OT: ipv6 for dummies

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OT: ipv6 for dummies

D. Michael McIntyre-3
After trying to edit my video on Linux, I have concluded it is time to
move this project to Windows.  Video editors for Linux are either not
sophisticated enough or too sophisticated, and there is nothing in the
middle ground.

I need to move about 10 GB of data to my Windows laptop.

I installed Cygwin on the Windows box, and I was just going to scp the
files across.  I just need to know my IP address on my main box, and I'm
good to go.

So my IP address is apparently ipv6 now.

Uh.

So an hour of dicking around later, the files still have not been
transferred.  I am about to use a thumb drive to sneaker net the data in
a house that is saturated with local network options.

This is totally brain damaged.

Today, I feel old.
--
D. Michael McIntyre

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Video editing on Linux

ram-19
Hi Michael,

With respect to:

> After trying to edit my video on Linux, I have concluded it is time to
> move this project to Windows.  Video editors for Linux are either not
> sophisticated enough or too sophisticated, and there is nothing in the
> middle ground.
>

Try Cinelerra (https://cinelerra-cv.org/) it may be the middle ground you
are looking for.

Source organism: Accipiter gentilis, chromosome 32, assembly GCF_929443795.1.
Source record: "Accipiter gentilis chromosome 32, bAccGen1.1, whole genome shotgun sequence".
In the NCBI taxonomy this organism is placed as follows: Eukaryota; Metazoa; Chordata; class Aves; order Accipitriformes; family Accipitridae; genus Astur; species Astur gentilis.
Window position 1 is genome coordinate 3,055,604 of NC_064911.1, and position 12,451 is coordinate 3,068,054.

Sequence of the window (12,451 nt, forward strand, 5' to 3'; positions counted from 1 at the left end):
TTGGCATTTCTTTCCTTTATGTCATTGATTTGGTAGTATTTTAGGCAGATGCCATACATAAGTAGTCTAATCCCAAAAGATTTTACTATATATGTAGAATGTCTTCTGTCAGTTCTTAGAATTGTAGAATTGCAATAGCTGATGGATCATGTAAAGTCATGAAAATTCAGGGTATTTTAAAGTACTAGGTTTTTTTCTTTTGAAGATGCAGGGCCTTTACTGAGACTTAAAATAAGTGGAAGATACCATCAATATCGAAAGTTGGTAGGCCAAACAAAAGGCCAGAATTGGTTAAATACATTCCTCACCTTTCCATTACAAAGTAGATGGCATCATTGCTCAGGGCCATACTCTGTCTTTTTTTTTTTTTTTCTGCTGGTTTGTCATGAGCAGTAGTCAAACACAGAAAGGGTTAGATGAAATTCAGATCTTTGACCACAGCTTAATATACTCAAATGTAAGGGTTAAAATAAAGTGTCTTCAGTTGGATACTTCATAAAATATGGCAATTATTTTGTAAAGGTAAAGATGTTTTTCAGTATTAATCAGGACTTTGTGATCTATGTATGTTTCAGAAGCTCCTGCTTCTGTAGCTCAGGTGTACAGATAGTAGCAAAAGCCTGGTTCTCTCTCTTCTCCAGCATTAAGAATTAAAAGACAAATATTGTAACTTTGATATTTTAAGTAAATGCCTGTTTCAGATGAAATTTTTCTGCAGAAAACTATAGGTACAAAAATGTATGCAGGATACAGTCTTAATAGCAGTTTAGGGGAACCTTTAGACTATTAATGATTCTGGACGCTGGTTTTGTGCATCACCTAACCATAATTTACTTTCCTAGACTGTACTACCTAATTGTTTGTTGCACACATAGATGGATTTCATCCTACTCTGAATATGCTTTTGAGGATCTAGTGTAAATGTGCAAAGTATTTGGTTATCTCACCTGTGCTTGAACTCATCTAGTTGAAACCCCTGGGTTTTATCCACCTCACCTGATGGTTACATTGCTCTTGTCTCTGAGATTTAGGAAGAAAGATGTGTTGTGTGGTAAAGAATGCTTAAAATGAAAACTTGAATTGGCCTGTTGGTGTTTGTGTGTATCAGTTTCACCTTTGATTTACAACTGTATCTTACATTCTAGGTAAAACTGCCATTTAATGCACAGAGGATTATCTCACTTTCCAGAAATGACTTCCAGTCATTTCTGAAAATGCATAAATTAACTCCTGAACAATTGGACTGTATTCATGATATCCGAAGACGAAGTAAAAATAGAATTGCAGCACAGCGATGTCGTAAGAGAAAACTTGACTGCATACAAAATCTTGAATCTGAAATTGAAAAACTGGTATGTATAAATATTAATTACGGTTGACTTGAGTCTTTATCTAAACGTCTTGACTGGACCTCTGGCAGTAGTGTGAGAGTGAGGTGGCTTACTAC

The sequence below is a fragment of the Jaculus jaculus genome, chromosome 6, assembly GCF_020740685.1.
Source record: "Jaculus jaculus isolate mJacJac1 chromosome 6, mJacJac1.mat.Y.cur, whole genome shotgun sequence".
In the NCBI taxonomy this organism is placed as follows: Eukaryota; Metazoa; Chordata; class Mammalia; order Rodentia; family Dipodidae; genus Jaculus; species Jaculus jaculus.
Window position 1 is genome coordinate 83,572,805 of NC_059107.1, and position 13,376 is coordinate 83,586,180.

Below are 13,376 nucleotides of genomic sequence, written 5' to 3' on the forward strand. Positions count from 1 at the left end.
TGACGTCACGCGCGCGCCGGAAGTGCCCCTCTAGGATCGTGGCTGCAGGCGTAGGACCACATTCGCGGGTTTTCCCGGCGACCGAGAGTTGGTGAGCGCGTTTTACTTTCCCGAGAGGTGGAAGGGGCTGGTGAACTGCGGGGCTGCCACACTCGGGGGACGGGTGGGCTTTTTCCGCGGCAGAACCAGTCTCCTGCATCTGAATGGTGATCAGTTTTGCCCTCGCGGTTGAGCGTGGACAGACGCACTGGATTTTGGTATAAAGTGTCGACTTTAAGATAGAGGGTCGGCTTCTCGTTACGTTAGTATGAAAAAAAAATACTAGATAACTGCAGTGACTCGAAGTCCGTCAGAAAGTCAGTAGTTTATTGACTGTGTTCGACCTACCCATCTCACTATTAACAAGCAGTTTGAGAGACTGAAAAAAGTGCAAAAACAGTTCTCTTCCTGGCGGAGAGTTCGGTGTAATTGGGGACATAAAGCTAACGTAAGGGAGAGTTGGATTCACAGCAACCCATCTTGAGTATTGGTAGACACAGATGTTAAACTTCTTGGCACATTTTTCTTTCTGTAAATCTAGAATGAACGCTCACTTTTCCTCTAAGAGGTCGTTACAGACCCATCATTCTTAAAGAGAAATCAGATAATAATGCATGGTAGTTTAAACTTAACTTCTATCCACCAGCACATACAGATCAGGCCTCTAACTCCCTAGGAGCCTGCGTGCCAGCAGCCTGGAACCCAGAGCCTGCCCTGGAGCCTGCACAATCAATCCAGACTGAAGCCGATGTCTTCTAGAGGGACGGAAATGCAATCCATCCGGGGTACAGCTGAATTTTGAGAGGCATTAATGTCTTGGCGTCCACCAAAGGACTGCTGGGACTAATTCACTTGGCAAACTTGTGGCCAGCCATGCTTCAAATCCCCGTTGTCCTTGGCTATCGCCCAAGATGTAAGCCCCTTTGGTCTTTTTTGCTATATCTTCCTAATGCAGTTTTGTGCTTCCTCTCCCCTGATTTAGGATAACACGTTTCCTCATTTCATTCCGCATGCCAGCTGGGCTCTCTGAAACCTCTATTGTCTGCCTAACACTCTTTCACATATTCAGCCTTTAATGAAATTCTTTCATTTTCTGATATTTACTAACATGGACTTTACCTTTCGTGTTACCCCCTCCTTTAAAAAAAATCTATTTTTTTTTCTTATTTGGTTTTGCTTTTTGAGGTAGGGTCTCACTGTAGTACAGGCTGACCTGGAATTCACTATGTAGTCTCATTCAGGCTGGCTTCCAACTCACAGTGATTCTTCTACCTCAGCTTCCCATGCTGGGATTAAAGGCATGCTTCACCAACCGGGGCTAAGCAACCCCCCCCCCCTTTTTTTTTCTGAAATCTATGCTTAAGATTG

Of course, video editing can be done in Blender (https://www.blender.org/)
which many of my friends use, but I've found Blender's learning curve
rather steep, almost cliff like.

OpenShot (http://www.openshot.org/) is relatively easy to use, but may not
be as full featured as you like.

As with music software there is an inherent trade-off between "easy to
use" and "full featured".

Since the vast majority of the movie industry uses Linux for video
manipulation, CGI, and editing, there are good reasons to stay with Linux
as your platform of choice.

Best regards,

Rich Marschall




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What NetFlow Analyzer can do for you? Monitors network bandwidth and traffic
patterns at an interface-level. Reveals which users, apps, and protocols are
consuming the most bandwidth. Provides multi-vendor support for NetFlow,
J-Flow, sFlow and other flows. Make informed decisions using capacity
planning reports. http://sdm.link/zohodev2dev
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Re: Video editing on Linux

David Jones

On Aug 14, 2016 15:09, [hidden email] wrote:

>
> Hi Michael,
>
> With respect to:
>
> > After trying to edit my video on Linux, I have concluded it is time to
> > move this project to Windows.  Video editors for Linux are either not
> > sophisticated enough or too sophisticated, and there is nothing in the
> > middle ground.
> >
>